I’ve loved manestra (aka orzo) since I was a child. It was a staple in my family’s Greek household. Funny thing, though. It was never served cold, in a salad, or toasted and combined with rice for a pilaf. It was always cooked in a tomato broth and seasoned with cinnamon, allspice, and oregano. My mother cooked it as part of a braised meal, with either chicken pieces or beef/lamb chunks. (If you’re interested in my family’s Chicken with Manestra recipe, click HERE for a video on YouTube and HERE and scroll down for a PDF version. Just be sure to eliminate the salt altogether and used low sodium/NSA products.)
For some reason, my mother always added cubed carrots to the dish, so that’s what I do too. The manestra was served with grated Parmesan cheese and a large dollop of plain yogurt. The tanginess of the yogurt was a nice contrast to the sweetness of the spices and carrots.
A few weeks ago, I was craving some manestra, but I wanted to cook a quicker version. I immediately thought of hamburger. Now, this was something my mother never did. But I figured, “Why not?” It couldn’t have been simpler. The end result was quite tasty and definitely satisfied my hankering for manestra.
Manestra (Orzo) with Hamburger – Greek Style
1 lb. ground beef, turkey, or chicken
1 small onion, finely diced
1 carrot cut into small cubes (or equivalent amount of baby carrots cut into ¼ in. slices)
1-2 cloves garlic, finely minced or pressed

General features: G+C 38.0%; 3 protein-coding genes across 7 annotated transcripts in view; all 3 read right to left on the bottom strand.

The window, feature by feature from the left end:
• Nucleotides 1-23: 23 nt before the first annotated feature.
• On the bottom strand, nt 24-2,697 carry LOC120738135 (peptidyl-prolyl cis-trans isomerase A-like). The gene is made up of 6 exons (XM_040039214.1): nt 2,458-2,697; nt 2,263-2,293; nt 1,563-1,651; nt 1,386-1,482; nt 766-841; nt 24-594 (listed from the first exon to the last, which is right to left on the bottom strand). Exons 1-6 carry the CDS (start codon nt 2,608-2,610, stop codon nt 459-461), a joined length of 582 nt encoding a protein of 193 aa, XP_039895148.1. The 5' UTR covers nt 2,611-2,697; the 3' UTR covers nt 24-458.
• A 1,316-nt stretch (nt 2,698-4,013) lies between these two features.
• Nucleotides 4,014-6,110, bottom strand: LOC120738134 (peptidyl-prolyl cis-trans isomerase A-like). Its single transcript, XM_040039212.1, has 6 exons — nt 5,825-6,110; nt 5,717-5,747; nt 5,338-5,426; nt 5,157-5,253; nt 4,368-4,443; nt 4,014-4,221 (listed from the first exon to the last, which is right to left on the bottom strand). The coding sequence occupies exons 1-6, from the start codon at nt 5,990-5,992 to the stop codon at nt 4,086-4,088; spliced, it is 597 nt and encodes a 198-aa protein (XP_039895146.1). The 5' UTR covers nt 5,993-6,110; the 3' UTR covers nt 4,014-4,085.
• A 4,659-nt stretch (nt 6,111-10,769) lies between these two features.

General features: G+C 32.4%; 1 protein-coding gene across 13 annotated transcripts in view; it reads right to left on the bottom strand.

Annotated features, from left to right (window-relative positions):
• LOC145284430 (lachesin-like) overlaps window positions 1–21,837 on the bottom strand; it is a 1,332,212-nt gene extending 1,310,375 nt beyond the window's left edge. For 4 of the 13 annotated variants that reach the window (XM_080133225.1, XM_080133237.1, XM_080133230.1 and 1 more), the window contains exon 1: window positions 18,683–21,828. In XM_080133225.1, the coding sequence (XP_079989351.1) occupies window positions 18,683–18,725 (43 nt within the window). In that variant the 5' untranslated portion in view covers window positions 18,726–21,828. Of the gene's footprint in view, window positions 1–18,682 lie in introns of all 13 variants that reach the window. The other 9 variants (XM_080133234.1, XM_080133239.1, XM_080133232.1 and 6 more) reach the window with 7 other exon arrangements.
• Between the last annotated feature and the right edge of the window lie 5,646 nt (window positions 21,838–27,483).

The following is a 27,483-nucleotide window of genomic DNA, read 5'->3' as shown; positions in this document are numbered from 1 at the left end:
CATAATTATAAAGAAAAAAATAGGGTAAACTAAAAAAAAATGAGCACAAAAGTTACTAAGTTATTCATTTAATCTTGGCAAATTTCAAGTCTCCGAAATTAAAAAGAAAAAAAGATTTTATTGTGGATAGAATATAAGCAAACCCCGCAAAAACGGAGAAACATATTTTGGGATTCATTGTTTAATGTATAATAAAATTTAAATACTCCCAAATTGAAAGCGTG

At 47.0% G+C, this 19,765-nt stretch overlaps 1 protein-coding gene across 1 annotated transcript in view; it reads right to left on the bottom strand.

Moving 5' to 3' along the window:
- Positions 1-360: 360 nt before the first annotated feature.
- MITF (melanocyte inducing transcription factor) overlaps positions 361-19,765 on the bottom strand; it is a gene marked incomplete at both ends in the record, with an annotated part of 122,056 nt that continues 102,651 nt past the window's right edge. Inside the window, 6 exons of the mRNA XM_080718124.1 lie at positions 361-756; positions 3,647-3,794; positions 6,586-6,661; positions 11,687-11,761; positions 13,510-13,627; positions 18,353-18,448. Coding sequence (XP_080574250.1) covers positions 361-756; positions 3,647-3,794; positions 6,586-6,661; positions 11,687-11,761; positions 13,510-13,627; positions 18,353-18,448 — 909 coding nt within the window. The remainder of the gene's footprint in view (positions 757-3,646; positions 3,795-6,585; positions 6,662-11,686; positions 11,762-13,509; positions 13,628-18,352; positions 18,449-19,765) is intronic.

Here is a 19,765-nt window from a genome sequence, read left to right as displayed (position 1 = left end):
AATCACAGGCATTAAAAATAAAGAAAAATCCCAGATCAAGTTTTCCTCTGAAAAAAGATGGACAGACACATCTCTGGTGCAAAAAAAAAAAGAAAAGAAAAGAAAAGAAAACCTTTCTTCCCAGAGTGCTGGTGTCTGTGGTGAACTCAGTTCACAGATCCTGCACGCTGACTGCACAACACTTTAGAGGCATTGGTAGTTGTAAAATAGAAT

1 8-oz. can NSA tomato sauce
¼ - ⅛ tsp. cinnamon (if you’re unsure, use the lesser amount)
1 pinch - ⅛ tsp. allspice (if you’re unsure, use the lesser amount)
1 tsp. oregano
2 cups water (or NSA chicken broth)
1 cup manestra/orzo
Brown meat,onion, and carrot in large pot over medium heat. When meat mixture is almost cooked through, add garlic and continue cooking for about 1 minute. Then add the tomato sauce and spices. Add the oregano by crushing in your hand to release flavor. Stir everything well to combine.
Add water/broth and bring to a boil. Add manestra/orzo. Stir well and turn heat to low. Simmer covered, stirring occasionally, until pasta is cooked through but not mushy (about 20 minutes). Add more water by tablespoon if needed, but do not overcook the pasta. Remove from heat and let rest for about 5-10 minutes before serving.
Serve with a sprinkle of grated Parmesan or crumbled feta. (If you’re brave enough, try a couple of dollops of plain, unflavored yogurt. A forkful of manestra dipped into a bit of tangy yogurt.)